8 Tips For Teaching Children How to Call 911 (According to Dispatchers)
Here's what first responders want children to know about calling 911.
Teaching children to call 911 effectively could mean the difference between saving a life and losing one.
But thanks to the first responders of Charles County, Maryland, that task just got a little bit easier.
What follows are their 8 best tips for making sure children know exactly what to do, and what needs to be communicated, in the case of an emergency:
#1 Never refer to the phone number as 9-11 (nine eleven).
There isn't, after all, an 11 button on the phone.
#2 Explain the purpose of 911 with appropriate and easily understandable scenarios.
As a Twitter post back in January from the Lafayette Police Department reminds us, children don't always quite get the message that 911 is for true emergencies only.
Our dispatchers never know what the next call might be.They train for many emergency situations, homework help is not one they plan for. We don't recommend 911 for homework help but this dispatcher helped a young boy out and brightened his day.@PoliceOne @apbweb @wlfi @WTHRcom pic.twitter.com/w3qCYfJP7O— LafayetteINPolice (@LafayetteINPD) January 25, 2019
#3 Make sure your child knows their address, phone number, their own full name, and the full names of their parents.
“I have talked to a number of children,” said Maj. Laura Meyers, who oversees quality assurance and training for the Sedgwick County, Kansas, emergency communications center. “They will give you the information you ask for. It seems like they’re usually very willing and very helpful and very attentive.”
But while dispatchers are trained on how to speak to children, not to mention the fact that many are parents of young children themselves, as The Wichita Eagle points out, obtaining the necessary information from a child is often much easier said than done, especially when that child hasn't been taught vital information such as their home address.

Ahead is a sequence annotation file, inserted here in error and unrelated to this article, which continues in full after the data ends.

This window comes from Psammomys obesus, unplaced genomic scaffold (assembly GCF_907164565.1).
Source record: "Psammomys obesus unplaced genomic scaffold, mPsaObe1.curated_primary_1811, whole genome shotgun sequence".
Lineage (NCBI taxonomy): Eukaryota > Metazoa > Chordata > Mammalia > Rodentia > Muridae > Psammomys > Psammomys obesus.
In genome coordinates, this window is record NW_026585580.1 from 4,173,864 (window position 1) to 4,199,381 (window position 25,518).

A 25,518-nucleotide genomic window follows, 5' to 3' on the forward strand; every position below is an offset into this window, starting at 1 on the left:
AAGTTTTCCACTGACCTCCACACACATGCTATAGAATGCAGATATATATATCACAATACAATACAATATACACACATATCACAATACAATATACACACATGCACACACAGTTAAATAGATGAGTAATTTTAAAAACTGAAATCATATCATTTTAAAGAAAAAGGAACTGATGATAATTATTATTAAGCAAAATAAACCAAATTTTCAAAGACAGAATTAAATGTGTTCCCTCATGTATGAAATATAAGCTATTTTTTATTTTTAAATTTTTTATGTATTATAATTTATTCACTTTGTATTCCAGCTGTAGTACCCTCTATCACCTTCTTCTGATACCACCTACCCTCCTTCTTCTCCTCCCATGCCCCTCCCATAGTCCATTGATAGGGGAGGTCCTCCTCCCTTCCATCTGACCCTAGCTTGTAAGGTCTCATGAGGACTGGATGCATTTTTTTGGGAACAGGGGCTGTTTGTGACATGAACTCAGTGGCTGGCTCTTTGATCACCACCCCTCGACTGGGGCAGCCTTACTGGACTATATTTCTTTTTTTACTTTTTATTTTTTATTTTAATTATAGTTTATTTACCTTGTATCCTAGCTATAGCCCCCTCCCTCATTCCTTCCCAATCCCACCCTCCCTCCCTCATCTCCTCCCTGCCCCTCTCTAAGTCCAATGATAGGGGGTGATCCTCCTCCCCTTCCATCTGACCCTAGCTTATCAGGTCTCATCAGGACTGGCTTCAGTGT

#4 When you're out and about, have your child practice identifying landmarks around them.
One of the ways dispatchers try to figure out a child's location is by asking what's around them: Is there a park or a school nearby? What does the house look like across the street? The more specific the details, the better.
#5 Teach them how to properly use both a landline and a cell phone.
Just because adults think it's obvious which end of a phone to speak into doesn't mean children know.
#6 Explain that in the case of a fire or burglary, it's important to get out of the house before calling 911.
Adults may find this action intuitive, but that doesn't mean a frightened child will do the same. Reiterate to leave the house or building before attempting to call 911 in case of fire, burglary or another emergency that requires evacuation.
#7 Make sure they know to follow the dispatcher's directions and never hang up the phone until they've been told to do so.
"It can take dispatchers several minutes to confirm where a cellphone call originates, depending on the location of satellites used to triangulate the call’s signal," Kim Pennington, director of emergency communications for Sedgwick County told The Wichita Eagle. "Even then, the result may be an incorrect address."
#8 Teach them that if they accidentally dial 911, they should always wait on the line until a dispatcher picks up.
As WJAC-TV reports, one of every six calls to 911 in Cambria County, Pennsylvania, is a hang-up. And because dispatchers are legally obligated to treat each and every call as an emergency, an accidental dial can make a lot of additional work, not to mention a healthy dose of worry.
“Any one of them could be the way an emergency comes in,” said Robbin Melnyk, Cambria County 911 director. “So when the dispatchers answer 911 hang-up calls there is a little bit of anxiety until we can confirm everything is OK."